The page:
28 States Didn’t Have Enough Money to Cover Their Bills in Fiscal 2022: Report

DECEMBER 24, 2023 | PENNSYLVANIA DAILY STAR | by Bethany Blankley

"In fiscal 2022, 28 states didn’t have enough revenue to pay all of their bills, according to the 14th annual Financial State of the States report, published by the Chicago-based nonprofit Truth in Accounting.

The report provides a comprehensive analysis of the fiscal health of all 50 states based on the latest available data from states’ fiscal year 2022 annual comprehensive financial reports.

New Jersey ranked last for having the worst fiscal health and the greatest taxpayer burden. Not far behind was Connecticut, followed by Illinois, Massachusetts, Hawaii, Kentucky, Delaware, Louisiana, California and Vermont in the bottom ten.

By contrast, 22 states reported surpluses, the majority of which are led by Republican governors."

 

Illinois has more "rainy-day" funds on hand

DECEMBER 24, 2023 | ADVANTAGE NEWS | by Andrew Hensel

"Illinois is touting its rainy day fund, which has recently passed the $2 billion mark. However, some financial analysts say the state is lying to itself about its finances.

After an $11.5 million deposit, Illinois' Rainy Day Fund is now $2.005 billion, up from $48,000 in 2017, which would have only allowed the state to run properly for 30 seconds."

Hot off the Press! The State Report is Out: How Did Your State Do???

DECEMBER 10, 2023

Now Available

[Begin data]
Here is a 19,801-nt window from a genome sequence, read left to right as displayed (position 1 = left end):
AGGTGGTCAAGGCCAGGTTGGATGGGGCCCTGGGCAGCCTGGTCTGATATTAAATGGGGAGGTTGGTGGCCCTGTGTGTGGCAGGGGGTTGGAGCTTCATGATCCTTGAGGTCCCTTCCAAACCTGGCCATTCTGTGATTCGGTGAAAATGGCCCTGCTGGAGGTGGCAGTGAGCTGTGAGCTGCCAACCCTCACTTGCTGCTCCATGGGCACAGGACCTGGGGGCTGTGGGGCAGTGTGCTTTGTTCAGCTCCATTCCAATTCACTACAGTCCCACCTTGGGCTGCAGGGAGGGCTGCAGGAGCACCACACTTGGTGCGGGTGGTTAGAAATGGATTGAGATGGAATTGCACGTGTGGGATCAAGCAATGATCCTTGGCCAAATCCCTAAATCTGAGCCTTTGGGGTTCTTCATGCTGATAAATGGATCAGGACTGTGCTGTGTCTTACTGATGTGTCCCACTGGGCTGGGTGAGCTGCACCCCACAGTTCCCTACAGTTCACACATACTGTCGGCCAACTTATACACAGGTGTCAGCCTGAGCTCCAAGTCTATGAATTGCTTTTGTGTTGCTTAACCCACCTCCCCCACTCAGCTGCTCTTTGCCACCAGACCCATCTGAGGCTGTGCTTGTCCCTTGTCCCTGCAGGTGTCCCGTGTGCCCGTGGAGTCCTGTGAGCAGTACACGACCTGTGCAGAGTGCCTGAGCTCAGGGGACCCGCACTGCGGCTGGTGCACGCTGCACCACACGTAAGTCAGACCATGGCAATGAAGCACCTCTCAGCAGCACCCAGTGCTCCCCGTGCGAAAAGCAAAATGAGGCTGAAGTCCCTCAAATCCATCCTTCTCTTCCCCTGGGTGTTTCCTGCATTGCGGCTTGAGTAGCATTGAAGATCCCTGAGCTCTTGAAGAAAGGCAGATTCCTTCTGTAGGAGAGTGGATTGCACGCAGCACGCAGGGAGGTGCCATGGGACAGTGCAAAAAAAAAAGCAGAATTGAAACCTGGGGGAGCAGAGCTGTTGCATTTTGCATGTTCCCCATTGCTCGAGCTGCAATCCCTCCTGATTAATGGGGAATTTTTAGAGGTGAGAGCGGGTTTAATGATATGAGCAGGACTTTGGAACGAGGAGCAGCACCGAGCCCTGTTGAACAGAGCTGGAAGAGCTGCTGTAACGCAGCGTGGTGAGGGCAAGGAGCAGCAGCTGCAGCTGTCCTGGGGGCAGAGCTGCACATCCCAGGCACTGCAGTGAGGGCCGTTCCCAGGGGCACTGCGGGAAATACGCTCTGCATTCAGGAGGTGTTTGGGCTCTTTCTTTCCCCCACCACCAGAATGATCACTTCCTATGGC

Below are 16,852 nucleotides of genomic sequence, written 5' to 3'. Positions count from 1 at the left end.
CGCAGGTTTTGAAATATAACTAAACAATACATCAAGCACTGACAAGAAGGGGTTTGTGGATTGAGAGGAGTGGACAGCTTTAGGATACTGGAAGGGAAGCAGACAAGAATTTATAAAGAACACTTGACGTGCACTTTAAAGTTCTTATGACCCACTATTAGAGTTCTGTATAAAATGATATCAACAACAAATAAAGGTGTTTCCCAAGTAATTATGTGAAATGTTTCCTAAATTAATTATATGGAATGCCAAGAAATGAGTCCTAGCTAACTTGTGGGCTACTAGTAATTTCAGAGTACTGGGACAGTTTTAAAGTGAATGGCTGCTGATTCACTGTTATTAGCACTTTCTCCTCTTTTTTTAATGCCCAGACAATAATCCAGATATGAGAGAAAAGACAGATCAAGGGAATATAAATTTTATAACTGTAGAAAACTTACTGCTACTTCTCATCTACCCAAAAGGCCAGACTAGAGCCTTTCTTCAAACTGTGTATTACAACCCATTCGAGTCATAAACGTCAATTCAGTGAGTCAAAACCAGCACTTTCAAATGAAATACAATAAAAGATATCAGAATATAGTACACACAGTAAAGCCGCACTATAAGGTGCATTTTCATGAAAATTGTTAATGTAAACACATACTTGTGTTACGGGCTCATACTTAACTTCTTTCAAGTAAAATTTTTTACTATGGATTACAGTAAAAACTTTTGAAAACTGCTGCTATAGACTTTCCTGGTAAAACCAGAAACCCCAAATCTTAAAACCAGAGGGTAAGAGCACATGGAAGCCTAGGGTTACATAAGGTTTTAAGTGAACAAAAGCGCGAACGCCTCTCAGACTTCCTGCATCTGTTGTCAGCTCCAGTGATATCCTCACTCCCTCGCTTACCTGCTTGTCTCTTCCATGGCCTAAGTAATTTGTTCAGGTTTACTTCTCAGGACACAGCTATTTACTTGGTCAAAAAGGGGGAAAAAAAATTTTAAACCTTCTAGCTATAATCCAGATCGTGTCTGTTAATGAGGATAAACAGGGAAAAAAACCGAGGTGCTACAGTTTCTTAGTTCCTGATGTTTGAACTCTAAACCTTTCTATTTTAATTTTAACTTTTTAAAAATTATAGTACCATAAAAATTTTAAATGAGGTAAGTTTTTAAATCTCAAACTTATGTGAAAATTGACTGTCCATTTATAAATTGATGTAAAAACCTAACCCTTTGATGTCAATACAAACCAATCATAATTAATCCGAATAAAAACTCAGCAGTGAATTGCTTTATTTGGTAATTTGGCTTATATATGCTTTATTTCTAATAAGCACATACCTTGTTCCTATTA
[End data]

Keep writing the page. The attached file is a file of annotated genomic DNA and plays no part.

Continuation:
Our annual report on state fiscal health. Debt among the states improved slightly. Going from $1.2 trillion down to $938.6 billion. 

What happened? 

How did your state do? Read the full report below. 

https://www.truthinaccounting.org/news/detail/financial-state-of-the-states-2023

Accounting is a methodology for measuring value. It's the process of identifying, measuring, and communicating economic information to enable well-informed assessments and choices for those who rely on the informationgood accounting matters!  

 

Did your state receive a clean audit opinion? 2022 Update

OCTOBER 22, 2023 | by Chrisitine Kuglin

Every year, for the past fourteen years, Truth in Accounting has released its Financial State of the States report which examines the financial status of the fifty states. This year our report was released on October 11, 2023. One of the data sets we reviewed is the auditors’ reports. Did the state receive an unmodified report for  their Annual Comprehensive Financial Report? Last year I wrote an article for Accounting Today explaining which states did not meet auditing standards for 2021. This is a follow-up to that article.

Illinois in Decline: What Do the Numbers Say?

AUGUST 3, 2023 | by Sheila Weinberg

On Tuesday, August 1, 2023, Greg Bishop of WMAY Springfield's Morning News interviewed me. We discussed the recently unveiled budget summary for FY2024 by the Illinois Commission on Government Forecasting and Accountability (COGFA). This is a bi-partisan Commission that includes Democratic and Republican state senators and house members.

On the Brink of Financial Collapse: 10 Cities In Serious Danger of Bankruptcy

JUNE 6, 2023 | MSN | by Ben Rice

"Sobering Statistics 

The study, called Financial State of the Cities 2023, was done by Truth in Accounting. It has some difficult truths: 50 out of 75 cities could not pay their bills; the combined debt for all 75 cities is $267 billion. Moreover, elected officials didn’t include the cost of government in this figure, instead pushing it onto future taxpayers."